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Sunday, May 29, 2011

Sunday Poetry XXXI -- TEXTBOOK POETRY 3.3

The subtitle for this section is about as off-putting as anything anywhere across the humongousness literature's pedagogy: "The Mechanics of Verse."  As far as my experience goes, this is the single most influential contributor to students' dislike nearly acatalectic (if you'll excuse the clearly slant usage there) poetry--even more so than just the difficulty of interpretation.  As I look at An Approach to Literature's editors' very limited selection (you'll see in a moment) for exemplifying and explaining the mechanics of poetry and versification, I can't decide if, on the one hand, they're really into it and, at that, only in its purest, most abstract form, or if they understand how dismal counting syllables can be and decided to keep it as short as possible.  But here's the problem: the section isn't short.  In word count, it certainly exceeds the previous two sections, but there are only (are you ready?) TWO POEMS.  (Section 4, by the way, has nearly thirty to choose from!)  Whether it would have been better for the editors to have included a dozen poems, or just two for the entire bloody concept I'll leave to you.  Here, then, I reproduce all of the poetry in this section--no personal selection necessary:

An Approach to Literature
Brooks, Purser, Warren

That the Night Come
William Butler Yeats
She lived in storm and strife,
Her soul had such desire
For what proud death may bring
That it could not endure
The common good of life,
But lived as 'twere a king
That packed his marriage day
With banneret and pennon,
Trumpet and kettledrum,
And the outrageous cannon,
To bundle time away
That the night come.

Come Down, O Maid
Alfred, Lord Tennyson (clearly a favorite of the editors’)
Come down, O maid, from yonder mountain height:
What pleasure lives in height (the shepherd sang),
In height and cold, the splendour of the hills?
But cease to move so near the Heavens, and cease
To glide a sunbeam by the blasted Pine,
To sit a star upon the sparkling spire;
And come, for Love is of the valley, come,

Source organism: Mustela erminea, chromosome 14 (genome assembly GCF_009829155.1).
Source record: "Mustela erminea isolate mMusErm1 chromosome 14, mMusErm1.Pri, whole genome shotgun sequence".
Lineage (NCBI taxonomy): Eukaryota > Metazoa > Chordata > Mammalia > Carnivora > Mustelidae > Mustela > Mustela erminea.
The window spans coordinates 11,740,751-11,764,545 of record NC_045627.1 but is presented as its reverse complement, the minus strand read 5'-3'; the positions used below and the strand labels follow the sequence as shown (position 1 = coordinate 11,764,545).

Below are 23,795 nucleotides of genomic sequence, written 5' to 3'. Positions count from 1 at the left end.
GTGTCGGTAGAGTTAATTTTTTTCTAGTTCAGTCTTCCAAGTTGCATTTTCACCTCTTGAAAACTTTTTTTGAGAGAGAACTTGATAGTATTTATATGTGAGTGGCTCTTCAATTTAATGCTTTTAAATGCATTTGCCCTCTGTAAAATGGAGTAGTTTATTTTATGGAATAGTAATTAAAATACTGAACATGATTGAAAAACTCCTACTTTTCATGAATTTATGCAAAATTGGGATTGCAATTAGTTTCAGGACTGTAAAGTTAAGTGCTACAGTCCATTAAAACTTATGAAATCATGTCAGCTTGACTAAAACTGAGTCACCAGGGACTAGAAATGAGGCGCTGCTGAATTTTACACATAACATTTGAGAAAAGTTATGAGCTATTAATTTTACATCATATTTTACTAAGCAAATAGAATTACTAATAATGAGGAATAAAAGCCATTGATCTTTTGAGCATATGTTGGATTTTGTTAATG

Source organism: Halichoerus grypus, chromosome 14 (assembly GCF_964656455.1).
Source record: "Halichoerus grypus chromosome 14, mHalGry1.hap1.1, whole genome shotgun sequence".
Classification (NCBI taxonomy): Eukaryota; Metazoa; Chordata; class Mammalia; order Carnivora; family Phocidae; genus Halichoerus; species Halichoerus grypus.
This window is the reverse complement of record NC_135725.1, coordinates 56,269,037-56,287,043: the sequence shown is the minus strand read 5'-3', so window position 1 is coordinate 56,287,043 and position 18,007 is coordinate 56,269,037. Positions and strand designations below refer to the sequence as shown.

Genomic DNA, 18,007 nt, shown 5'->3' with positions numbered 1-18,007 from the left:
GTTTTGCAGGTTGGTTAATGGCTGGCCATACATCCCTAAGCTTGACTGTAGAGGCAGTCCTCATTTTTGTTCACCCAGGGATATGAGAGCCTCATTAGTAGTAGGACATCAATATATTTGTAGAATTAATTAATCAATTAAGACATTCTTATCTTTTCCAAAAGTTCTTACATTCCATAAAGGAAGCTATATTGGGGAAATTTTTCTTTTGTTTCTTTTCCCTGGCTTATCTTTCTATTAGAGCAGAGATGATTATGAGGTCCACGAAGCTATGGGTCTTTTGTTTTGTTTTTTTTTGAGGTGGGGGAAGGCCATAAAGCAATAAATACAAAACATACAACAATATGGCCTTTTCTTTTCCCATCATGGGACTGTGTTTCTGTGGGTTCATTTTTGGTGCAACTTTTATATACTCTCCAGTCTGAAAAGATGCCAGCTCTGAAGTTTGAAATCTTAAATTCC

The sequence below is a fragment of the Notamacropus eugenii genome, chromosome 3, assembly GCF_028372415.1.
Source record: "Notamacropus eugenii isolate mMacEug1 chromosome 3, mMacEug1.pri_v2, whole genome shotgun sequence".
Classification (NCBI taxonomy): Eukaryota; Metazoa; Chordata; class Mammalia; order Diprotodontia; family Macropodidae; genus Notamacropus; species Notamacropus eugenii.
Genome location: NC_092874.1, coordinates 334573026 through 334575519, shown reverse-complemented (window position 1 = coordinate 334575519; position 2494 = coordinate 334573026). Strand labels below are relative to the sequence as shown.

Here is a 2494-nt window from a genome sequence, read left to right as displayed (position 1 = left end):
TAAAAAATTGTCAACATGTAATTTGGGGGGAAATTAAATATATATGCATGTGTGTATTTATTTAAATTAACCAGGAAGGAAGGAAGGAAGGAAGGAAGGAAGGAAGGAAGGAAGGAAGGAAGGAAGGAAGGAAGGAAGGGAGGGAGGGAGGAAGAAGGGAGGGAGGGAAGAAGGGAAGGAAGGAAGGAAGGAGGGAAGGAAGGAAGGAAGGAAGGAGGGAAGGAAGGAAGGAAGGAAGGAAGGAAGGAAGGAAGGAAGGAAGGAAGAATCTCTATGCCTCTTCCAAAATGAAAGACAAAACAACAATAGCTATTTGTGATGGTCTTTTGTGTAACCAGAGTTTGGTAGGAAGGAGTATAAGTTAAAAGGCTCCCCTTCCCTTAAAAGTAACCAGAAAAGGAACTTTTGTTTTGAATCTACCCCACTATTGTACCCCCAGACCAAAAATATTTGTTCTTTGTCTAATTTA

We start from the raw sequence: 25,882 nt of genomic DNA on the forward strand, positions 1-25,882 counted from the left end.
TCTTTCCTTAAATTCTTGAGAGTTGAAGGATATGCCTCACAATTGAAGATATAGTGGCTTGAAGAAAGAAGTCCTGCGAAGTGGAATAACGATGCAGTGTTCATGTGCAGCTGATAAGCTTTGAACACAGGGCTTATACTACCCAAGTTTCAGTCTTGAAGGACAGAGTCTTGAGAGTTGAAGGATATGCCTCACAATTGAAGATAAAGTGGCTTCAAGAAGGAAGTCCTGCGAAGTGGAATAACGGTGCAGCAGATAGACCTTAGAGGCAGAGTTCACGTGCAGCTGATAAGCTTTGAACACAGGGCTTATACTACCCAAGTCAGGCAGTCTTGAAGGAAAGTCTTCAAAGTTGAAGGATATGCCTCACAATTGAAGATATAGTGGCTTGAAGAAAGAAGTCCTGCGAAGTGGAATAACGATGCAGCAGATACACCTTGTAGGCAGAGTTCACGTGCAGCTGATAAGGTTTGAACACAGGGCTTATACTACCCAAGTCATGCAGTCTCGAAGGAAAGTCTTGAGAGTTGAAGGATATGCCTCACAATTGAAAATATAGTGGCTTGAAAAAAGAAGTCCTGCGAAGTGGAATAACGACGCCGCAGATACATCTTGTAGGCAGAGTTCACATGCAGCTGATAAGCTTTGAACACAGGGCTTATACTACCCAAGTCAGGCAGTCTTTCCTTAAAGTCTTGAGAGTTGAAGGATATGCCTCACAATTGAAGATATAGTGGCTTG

For Love is of the valley, come thou down
And find him; by the happy threshold, he,
Or hand in hand with Plenty in the maize,
Or red with spirted purple of the vats,
Or foxlike in the vine; nor cares to walk
With Death and Morning on the silver horns,
Nor wilt thou snare him in the white ravine,
Nor find him dropt upon the firths of ice,
That huddling slant in furrow-cloven falls
To roll the torrent out of dusky doors:
But follow; let the torrent dance thee down
To find him in the valley; let the wild
Lean-headed Eagles yelp alone, and leave
The monstrous ledges there to slope, and spill
Their thousand wreaths of dangling water-smoke,
That like a broken purpose waste in air:
So waste not thou; but come; for all the vales
Await thee; azure pillars of the hearth
Arise to thee; the children call, and I
Thy shepherd pipe, and sweet is every sound,
Sweeter thy voice, but every sound is sweet;
Myriads of rivulets hurrying thro' the lawn,
The moan of doves in immemorial elms,
And murmuring of innumerable bees.


  1. What do you think? Neither of these really captured my imagination.

  2. Eh -- Each has a good line or two, but neither is wonderful. This seems to be the most common issue with textbook poems defining meter and rhyme and "mechanics." This is the first time this book has really fallen flat for me. However, the next section makes up for it. I don't know how I'm going to be able to do less than post ten of them! (Gotta keep it to five. Gotta keep it to five. Gotta keep it to five. ...)


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